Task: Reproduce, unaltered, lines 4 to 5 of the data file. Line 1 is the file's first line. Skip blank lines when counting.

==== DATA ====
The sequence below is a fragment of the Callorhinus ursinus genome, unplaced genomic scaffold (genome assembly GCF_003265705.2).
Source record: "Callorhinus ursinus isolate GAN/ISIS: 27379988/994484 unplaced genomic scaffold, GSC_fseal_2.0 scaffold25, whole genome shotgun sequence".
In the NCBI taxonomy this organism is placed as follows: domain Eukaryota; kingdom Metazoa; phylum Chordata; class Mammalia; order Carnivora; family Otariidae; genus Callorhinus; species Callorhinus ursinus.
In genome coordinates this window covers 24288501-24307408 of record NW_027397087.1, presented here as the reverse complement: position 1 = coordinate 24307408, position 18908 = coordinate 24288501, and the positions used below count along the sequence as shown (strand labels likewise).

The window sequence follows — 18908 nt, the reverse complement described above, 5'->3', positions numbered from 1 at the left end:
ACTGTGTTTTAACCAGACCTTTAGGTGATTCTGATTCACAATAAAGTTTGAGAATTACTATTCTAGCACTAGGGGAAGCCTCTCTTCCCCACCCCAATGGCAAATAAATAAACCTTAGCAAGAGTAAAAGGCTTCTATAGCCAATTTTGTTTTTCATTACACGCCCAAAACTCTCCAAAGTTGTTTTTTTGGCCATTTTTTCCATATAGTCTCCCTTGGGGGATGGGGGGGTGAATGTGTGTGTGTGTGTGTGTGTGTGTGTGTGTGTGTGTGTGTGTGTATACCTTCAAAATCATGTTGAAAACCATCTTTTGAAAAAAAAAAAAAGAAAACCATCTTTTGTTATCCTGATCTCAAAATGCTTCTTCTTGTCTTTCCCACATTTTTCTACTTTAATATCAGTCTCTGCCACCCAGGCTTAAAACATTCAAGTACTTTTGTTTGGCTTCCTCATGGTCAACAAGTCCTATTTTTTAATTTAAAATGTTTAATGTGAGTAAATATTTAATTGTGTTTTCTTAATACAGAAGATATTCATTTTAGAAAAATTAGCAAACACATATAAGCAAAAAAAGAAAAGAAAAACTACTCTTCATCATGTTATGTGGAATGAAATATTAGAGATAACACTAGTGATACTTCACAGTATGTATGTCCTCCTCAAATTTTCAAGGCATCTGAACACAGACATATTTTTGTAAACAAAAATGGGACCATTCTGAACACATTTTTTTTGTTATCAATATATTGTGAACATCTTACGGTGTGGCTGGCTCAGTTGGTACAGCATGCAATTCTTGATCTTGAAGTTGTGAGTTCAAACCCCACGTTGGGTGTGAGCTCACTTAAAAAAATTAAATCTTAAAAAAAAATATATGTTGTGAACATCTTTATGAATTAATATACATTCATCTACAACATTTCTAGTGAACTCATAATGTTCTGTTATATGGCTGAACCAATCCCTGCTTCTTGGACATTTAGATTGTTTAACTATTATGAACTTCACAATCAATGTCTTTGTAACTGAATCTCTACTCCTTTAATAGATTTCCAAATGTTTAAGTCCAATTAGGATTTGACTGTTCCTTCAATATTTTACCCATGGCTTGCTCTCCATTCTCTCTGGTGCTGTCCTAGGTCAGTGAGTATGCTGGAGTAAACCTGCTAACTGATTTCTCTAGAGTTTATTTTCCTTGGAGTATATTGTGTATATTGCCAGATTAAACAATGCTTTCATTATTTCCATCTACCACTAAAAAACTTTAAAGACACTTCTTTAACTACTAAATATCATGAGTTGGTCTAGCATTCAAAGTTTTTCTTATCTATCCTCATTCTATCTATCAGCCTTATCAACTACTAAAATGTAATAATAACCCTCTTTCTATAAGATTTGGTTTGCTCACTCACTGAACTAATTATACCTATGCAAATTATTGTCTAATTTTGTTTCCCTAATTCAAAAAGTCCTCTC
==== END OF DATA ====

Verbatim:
In genome coordinates this window covers 24288501-24307408 of record NW_027397087.1, presented here as the reverse complement: position 1 = coordinate 24307408, position 18908 = coordinate 24288501, and the positions used below count along the sequence as shown (strand labels likewise).

The window sequence follows — 18908 nt, the reverse complement described above, 5'->3', positions numbered from 1 at the left end: